In 1828, Martin Van Buren discontinued his profession as a lawyer to become a full-time politician, yet his formative years as an attorney provided the critical ideological basis for his presidency. Mushkat and Rayback offer the first historical investigation of the nature, scope, and significance of Van Buren's legal practice as they trace the development of his republican ideology.
Rather than a static set of immutable values and imperatives, Van Buren's ideology was a malleable body of thought. Dynamic and evolving, it exemplified the complexities of republicanism itself. As a teenager, Van Buren absorbed Jefforson and Madison's eighteenth-century classical republicanism. Later, the principles of classical republicanism provided guides during his first years as a practicing lawyer. As his legal and political careers developed, Van Buren adapted his ideas to new conditions, accepting key components of liberal republicanism.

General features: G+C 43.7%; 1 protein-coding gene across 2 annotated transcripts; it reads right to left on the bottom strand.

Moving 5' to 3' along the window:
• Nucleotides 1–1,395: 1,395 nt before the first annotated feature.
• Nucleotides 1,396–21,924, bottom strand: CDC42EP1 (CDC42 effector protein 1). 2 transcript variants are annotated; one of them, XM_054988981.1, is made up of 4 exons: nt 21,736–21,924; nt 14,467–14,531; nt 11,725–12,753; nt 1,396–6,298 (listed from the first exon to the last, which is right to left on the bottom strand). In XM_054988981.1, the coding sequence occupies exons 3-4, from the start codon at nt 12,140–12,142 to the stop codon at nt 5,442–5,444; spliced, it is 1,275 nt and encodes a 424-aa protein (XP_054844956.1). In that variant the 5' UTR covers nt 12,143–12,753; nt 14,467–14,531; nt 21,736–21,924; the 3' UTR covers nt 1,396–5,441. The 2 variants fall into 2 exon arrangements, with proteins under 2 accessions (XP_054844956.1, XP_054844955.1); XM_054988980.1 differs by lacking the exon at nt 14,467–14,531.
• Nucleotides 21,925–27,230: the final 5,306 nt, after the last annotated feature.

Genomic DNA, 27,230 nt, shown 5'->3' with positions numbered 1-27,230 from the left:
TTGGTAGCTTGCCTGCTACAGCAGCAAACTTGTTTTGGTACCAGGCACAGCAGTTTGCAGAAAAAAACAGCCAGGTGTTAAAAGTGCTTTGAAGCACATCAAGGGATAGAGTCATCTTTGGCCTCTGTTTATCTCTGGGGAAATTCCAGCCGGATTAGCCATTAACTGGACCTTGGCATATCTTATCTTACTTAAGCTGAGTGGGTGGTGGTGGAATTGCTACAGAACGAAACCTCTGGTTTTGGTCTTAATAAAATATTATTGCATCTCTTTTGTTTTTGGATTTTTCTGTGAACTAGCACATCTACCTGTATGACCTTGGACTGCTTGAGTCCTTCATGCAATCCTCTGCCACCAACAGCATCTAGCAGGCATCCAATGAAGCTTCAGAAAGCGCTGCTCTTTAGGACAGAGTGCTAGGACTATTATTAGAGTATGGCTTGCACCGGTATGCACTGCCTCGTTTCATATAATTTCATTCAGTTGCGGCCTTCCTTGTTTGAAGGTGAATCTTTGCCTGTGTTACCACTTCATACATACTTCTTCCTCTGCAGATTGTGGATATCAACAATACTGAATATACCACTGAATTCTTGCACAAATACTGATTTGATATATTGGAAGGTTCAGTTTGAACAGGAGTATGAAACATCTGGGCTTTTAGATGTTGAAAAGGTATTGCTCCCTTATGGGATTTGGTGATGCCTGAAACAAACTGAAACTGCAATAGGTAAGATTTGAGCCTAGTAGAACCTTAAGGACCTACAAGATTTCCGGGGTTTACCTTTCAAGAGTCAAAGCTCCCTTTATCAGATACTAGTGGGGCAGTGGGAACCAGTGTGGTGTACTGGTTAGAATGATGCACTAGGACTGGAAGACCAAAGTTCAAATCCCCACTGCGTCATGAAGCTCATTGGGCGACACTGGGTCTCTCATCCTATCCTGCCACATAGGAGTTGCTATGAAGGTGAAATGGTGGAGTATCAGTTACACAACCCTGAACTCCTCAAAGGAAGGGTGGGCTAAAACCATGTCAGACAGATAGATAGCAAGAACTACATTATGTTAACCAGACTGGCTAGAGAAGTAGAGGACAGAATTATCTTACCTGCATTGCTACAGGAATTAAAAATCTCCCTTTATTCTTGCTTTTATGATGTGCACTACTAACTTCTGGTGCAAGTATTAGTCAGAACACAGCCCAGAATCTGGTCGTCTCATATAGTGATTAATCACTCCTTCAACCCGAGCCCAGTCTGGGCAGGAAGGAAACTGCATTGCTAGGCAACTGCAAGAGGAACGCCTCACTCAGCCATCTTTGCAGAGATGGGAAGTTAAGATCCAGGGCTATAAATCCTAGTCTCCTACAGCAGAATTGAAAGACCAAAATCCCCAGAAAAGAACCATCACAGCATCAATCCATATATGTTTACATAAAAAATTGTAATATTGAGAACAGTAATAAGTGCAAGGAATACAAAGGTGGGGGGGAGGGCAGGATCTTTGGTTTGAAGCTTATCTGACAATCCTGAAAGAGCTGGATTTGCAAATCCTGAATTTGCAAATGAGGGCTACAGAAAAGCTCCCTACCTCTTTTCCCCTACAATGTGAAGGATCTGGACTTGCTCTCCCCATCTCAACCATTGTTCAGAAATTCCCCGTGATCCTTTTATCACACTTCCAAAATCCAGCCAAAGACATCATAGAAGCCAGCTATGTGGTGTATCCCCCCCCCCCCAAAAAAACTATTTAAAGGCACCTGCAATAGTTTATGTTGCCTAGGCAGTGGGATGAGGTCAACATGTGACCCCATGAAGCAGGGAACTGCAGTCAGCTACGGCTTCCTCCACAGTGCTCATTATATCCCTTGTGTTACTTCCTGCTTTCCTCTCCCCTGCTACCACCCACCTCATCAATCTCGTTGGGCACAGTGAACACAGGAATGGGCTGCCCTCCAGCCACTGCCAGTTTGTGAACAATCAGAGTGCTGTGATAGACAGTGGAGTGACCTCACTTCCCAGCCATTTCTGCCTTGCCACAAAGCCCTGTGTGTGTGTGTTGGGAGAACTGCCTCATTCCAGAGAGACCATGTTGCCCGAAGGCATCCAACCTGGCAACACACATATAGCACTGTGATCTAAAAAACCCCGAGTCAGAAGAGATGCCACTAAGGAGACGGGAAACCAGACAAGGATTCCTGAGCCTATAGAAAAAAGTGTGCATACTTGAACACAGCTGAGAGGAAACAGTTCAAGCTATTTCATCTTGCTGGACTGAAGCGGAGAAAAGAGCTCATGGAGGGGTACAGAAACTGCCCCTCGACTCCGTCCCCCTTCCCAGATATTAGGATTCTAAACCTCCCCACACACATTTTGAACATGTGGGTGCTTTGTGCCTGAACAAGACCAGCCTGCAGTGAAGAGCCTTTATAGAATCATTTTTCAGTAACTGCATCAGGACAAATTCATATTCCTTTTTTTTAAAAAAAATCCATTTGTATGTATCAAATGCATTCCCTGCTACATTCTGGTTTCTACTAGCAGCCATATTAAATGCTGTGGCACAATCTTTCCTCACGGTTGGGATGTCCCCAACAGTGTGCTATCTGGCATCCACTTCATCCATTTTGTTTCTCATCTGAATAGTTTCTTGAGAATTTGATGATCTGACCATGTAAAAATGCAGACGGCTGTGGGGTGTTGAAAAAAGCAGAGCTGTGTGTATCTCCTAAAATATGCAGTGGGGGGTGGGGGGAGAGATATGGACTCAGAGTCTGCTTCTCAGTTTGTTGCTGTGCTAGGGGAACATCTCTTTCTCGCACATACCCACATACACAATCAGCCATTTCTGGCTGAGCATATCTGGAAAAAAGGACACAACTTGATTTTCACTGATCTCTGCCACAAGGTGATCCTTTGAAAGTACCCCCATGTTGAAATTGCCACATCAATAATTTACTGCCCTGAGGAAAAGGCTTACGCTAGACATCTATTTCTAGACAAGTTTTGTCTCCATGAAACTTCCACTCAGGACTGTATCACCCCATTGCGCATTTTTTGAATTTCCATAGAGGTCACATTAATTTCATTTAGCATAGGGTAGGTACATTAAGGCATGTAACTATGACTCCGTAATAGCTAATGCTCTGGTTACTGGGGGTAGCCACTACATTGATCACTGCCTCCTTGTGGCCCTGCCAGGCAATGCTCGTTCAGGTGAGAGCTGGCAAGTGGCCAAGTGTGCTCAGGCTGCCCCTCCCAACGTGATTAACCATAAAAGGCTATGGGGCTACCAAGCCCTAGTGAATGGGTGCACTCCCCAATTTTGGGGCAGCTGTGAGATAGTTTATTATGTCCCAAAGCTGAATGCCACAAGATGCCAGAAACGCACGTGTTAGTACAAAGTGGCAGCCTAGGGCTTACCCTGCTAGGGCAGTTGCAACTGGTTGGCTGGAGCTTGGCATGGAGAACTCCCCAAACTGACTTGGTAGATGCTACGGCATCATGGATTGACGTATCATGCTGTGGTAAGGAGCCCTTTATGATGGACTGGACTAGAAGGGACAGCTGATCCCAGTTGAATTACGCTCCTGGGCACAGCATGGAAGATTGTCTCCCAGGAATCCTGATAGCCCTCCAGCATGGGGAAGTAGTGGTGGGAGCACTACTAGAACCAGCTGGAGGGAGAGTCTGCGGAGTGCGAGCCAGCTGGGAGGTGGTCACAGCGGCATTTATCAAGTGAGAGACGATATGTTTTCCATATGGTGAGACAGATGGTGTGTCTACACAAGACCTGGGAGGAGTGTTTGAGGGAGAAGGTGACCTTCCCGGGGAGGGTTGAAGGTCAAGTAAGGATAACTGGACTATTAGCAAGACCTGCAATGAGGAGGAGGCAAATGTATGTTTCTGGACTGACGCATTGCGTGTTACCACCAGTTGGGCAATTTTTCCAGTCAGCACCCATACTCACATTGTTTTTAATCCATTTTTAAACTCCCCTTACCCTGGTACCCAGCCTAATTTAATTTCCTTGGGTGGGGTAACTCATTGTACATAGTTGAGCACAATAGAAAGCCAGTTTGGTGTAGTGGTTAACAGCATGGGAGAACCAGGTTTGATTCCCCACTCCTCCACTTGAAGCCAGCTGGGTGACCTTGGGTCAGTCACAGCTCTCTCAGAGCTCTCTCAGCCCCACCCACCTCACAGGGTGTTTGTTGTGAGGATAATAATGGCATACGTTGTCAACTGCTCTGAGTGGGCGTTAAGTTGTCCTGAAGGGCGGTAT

Van Buren's rise to prominence mirrors the relevance of law to politics. As a New York attorney, Van Buren worked with legal issues in the nation's most important state during the early nineteenth century. His key contributions were Americanization of the common law and modernization of contract law. His experience also helped shape his perspectives on such matters as the allocation and use of power, judicial activism and legislative supremacy, and property and gender rights.
Consulting a wide range of original legal sources not previously used by historians, Mushkat and Rayback offer a fresh and intriguing biographical approach to an American president that challenges traditional perceptions and adds new insight into Van Buren's place in American political and legal history.
|Publisher:||Cornell University Press|
|Product dimensions:||6.00(w) x 9.00(h) x 0.90(d)|
|Age Range:||18 Years|
Table of Contents
Table of Contents
One: The Making of a Republican Dual Career
Two: Legal Training, the Dual Career, and Republicanism
Three: The Dual Career Begins
Four: Republicanism in Law and Politics
Five: Republicanism and Property Law
Six: Distributive Justice and Legal Instrumentalism
Seven: Becoming a Republican State Attorney General
Eight: Republicanism and State Attorney General: Phase One
Nine: Republicanism and State Attorney General: Phase Two
Ten: Republicanism in a New Era
Eleven: The Dual Career Ends
Twelve: Martin Van Buren's Legal and Political World